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Retirees in China hold rare protests against health insurance reforms : NPR

Demonstrators gather outside Zhongshan Park in Wuhan, China, to protest changes to medical benefits, on Wednesday, in this still image from social media video obtained by Reuters.

Social media via Reuters


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Social media via Reuters


Demonstrators gather outside Zhongshan Park in Wuhan, China, to protest changes to medical benefits, on Wednesday, in this still image from social media video obtained by Reuters.

Social media via Reuters

TAIPEI, Taiwan — Retirees have taken to the streets in two cities in China in recent days in rare protests against the most significant health care reforms in over two decades.

Largely older Chinese retired turned out at least in the hundreds in the cities of Wuhan and Dalian, singing socialist anthems and even some shoving up against the police, according to social media footage from the protests.

They were demonstrating against changes to medical insurance, ushered in as local governments struggled to repay mounting debts in the fallout from the coronavirus pandemic.

Most Chinese citizens draw medical insurance coverage from two sources: a public insurance fund and a mandatory, employer-sponsored personal health savings plan that employees and employers contribute to each month.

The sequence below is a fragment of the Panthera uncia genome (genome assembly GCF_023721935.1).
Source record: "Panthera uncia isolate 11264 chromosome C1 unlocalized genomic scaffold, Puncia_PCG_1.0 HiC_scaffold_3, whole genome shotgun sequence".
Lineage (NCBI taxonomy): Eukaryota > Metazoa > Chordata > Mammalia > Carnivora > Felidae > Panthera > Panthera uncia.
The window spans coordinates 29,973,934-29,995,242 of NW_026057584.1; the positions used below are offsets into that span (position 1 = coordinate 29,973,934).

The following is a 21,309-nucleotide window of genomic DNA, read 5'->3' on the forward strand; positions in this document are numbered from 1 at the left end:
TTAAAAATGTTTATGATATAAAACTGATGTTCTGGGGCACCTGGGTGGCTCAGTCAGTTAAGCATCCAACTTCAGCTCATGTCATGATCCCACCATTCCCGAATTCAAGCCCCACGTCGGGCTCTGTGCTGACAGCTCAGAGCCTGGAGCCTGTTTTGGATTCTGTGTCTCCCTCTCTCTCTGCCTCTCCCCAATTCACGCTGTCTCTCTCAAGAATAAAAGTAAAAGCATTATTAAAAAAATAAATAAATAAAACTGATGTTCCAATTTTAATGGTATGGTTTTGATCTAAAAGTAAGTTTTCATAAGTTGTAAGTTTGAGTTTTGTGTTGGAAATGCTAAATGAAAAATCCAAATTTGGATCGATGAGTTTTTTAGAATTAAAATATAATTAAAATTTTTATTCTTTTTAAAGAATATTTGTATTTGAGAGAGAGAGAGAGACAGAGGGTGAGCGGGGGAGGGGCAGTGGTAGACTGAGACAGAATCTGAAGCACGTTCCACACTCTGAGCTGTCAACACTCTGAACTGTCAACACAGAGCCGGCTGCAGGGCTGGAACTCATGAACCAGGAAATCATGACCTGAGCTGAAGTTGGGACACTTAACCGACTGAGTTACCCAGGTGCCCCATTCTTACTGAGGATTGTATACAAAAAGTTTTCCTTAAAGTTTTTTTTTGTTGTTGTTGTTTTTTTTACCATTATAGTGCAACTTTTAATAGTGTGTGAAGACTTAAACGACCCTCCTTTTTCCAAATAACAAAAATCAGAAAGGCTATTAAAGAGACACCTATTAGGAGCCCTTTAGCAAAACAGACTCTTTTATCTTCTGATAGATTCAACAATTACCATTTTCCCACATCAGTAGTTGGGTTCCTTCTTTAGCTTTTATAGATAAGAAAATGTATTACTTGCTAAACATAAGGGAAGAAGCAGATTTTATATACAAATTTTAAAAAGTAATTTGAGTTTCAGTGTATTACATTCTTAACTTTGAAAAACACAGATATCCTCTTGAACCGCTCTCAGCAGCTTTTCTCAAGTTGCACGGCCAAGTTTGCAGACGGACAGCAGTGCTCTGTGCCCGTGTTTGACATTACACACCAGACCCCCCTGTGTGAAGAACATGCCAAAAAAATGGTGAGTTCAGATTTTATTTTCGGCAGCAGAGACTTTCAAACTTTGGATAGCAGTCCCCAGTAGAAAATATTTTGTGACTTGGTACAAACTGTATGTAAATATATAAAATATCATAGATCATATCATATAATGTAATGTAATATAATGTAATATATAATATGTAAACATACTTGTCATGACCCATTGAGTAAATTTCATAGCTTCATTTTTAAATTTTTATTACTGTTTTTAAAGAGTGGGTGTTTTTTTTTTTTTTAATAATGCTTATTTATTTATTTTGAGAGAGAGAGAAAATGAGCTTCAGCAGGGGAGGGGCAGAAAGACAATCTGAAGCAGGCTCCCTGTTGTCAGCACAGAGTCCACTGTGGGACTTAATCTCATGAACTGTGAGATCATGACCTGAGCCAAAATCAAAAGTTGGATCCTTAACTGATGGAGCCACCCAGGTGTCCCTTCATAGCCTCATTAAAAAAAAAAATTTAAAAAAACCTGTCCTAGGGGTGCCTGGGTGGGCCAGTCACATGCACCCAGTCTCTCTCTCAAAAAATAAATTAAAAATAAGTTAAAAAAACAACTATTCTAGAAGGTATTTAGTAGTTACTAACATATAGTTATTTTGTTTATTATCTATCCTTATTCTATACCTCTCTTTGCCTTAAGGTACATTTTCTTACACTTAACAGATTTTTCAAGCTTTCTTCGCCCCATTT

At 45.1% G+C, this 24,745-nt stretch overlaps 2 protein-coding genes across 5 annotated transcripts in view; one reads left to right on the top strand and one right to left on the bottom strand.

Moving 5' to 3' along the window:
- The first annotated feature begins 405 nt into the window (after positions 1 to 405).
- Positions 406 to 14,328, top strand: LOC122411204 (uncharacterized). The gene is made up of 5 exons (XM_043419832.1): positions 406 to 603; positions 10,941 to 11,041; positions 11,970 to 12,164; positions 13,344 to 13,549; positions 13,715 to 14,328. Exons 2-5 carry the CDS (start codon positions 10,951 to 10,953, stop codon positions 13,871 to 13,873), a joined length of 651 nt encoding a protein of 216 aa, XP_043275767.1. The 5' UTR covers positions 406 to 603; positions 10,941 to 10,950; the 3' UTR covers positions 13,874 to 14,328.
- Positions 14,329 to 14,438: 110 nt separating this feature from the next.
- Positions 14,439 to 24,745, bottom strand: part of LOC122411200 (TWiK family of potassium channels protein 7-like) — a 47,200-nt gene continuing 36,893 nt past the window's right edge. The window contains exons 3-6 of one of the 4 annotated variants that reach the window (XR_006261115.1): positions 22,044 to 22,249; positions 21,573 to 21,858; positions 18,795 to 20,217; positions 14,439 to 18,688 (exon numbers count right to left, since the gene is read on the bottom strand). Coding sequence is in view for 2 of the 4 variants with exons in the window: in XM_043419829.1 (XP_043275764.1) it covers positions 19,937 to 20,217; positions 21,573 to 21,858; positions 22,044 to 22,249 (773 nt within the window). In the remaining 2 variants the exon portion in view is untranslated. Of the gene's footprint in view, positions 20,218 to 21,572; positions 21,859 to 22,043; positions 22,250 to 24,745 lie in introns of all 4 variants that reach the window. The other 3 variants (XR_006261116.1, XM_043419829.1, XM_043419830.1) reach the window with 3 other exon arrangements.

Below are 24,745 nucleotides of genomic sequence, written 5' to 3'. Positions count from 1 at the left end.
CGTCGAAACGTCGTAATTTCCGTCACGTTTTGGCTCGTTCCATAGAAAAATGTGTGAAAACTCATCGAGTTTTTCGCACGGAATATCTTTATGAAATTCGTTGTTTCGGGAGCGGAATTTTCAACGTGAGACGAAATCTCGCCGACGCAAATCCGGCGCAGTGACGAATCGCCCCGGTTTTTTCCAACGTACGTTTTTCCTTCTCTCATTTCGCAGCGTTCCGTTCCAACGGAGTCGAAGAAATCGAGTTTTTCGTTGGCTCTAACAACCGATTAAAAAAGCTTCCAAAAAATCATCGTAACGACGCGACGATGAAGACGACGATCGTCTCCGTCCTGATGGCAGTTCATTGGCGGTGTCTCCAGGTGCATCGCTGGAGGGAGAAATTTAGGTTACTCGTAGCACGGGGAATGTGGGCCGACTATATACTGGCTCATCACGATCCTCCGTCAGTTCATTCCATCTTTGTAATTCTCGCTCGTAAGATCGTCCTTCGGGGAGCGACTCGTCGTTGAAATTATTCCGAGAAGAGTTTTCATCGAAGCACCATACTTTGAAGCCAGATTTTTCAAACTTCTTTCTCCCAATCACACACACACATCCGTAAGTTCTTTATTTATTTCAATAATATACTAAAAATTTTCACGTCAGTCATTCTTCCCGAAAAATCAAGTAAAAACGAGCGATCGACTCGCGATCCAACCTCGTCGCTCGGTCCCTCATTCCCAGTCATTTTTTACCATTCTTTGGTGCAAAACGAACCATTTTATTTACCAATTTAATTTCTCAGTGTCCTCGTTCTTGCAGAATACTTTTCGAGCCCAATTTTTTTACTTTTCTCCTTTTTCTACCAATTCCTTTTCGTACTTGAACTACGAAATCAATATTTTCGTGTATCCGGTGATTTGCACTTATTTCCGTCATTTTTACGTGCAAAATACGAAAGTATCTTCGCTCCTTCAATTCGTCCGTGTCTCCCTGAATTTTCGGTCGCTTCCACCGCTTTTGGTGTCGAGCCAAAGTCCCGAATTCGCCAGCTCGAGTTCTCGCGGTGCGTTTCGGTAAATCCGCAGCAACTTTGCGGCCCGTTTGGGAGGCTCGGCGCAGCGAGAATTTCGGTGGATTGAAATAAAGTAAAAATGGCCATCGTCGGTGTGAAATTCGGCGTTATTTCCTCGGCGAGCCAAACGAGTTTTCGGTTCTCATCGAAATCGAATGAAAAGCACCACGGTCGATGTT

The reforms are intended to cover public health shortfalls. They could also free up subsidies for doctor’s visits for people with less money in their health savings accounts. But reimbursement will go down for some outpatient costs, like certain medicines.

The changes are being rolled out nationwide as China tries to recover from three years of COVID-19 controls, mass testing and other measures that strained and indebted local governments. Chinese leader Xi Jinping only recently lifted the stringent “zero COVID” policies in December.

In the last year alone, Chinese provinces werereported to have spent at least $50 billion on COVID-19 containment, like testing and quarantine facilities.

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